pescatarian was our Word of the Day on 10/30/2009. Hear the podcast!
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Recent Examples of pescatarian from the Web
Grill like a pescatarian Cooking most meat at temperatures above 300°F can produce potentially cancer-causing chemicals called heterocyclic amines (HCAs), according to the National Cancer Institute.
With meal planning options for vegans, vegetarians, pescatarians, plus for those managing diabetes, eating paleo or gluten-free, Sun Basket has the healthy food bundle for your particular eating yen.
And as a pescatarian, the only meat the oldest Scott brother eats comes from fish.
The study directly contradicts another by the University of Alberta last year that found no significant differences between the death rates of vegetarians, pescatarians (people who eat fish but not meat), and meat eaters.
So to launch a series of stories on vegetarian eating and cooking, this pescatarian walked into a vegan restaurant.
Vegetarians who don’t eat meat but will consume fish (pescatarians) can get enough B12 by eating low-mercury fish like salmon or Atlantic mackerel (be cautious of other types of mackerel that may be high in mercury).
Over yuzu cocktails, the group began grilling slices of crimson kalbi (Angus off-the-bone short ribs) and sashimi-grade tuna, an addition that Kim made to accommodate pescatarians.
Others appeal to people with strict diets: like Plated for pescatarians, Green Chef for vegans and Sun Baskets for non-GMO eaters.
These example sentences are selected automatically from various online news sources to reflect current usage of the word 'pescatarian.' Views expressed in the examples do not represent the opinion of Merriam-Webster or its editors. Send us feedback.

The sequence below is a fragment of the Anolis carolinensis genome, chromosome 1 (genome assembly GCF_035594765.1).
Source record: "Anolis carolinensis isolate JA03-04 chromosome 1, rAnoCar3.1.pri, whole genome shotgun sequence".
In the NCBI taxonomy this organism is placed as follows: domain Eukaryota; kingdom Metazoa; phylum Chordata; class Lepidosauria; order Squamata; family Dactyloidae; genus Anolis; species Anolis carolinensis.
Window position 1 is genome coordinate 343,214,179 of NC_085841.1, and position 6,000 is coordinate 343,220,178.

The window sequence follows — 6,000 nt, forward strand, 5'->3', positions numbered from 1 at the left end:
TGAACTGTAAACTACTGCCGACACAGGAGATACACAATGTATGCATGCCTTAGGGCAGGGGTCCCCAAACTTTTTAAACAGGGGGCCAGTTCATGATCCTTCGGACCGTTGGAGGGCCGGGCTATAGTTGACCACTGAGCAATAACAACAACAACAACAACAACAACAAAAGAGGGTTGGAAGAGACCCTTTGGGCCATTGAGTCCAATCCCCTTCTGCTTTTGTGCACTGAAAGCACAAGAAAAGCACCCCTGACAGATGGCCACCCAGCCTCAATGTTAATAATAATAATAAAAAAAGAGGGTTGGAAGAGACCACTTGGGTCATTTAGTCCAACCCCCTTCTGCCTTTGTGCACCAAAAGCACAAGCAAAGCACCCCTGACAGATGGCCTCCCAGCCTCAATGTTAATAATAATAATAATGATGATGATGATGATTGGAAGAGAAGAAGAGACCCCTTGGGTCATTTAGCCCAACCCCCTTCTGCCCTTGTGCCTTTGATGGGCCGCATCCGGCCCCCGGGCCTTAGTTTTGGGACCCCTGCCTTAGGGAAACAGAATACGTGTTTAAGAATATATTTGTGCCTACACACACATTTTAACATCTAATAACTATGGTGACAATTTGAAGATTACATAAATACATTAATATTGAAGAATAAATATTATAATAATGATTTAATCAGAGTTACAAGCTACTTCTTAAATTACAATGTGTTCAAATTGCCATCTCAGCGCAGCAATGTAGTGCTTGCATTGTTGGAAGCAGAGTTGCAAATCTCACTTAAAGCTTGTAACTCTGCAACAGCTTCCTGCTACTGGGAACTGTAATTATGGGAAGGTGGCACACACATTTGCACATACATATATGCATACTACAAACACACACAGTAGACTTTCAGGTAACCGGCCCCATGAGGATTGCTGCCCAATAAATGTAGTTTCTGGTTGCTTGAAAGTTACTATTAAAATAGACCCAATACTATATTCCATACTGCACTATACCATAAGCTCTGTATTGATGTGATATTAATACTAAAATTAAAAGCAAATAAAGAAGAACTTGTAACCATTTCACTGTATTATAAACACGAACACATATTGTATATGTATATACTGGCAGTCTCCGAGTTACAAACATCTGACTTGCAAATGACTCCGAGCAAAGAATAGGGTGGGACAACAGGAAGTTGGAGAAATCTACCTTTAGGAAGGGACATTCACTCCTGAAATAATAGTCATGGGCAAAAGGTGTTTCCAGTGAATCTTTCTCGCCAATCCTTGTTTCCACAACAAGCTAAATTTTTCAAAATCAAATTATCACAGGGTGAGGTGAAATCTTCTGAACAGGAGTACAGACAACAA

The difference between vegetarian, vegan, and other diets
The word vegetarian sprouted up in 1839. Fruitarian ("a person who lives on fruit") ripened by 1893. In 1944, vegetarians who consume no animal or dairy products began calling themselves vegans. Then, in 1993, those who eat fish but no other meat chose pesce, the Italian word for "fish," to create the designation pescatarian. In that same year, meatatarian was served up as a word for those whose diet largely includes meat; that word is rare, however, and is usually used in informal and humorous ways, making it the type of fare not included in our dictionaries. Another fairly recent dietary word is flexitarian, a person who follows a mostly vegetarian diet but occasionally eats meat or fish.
Seen and Heard
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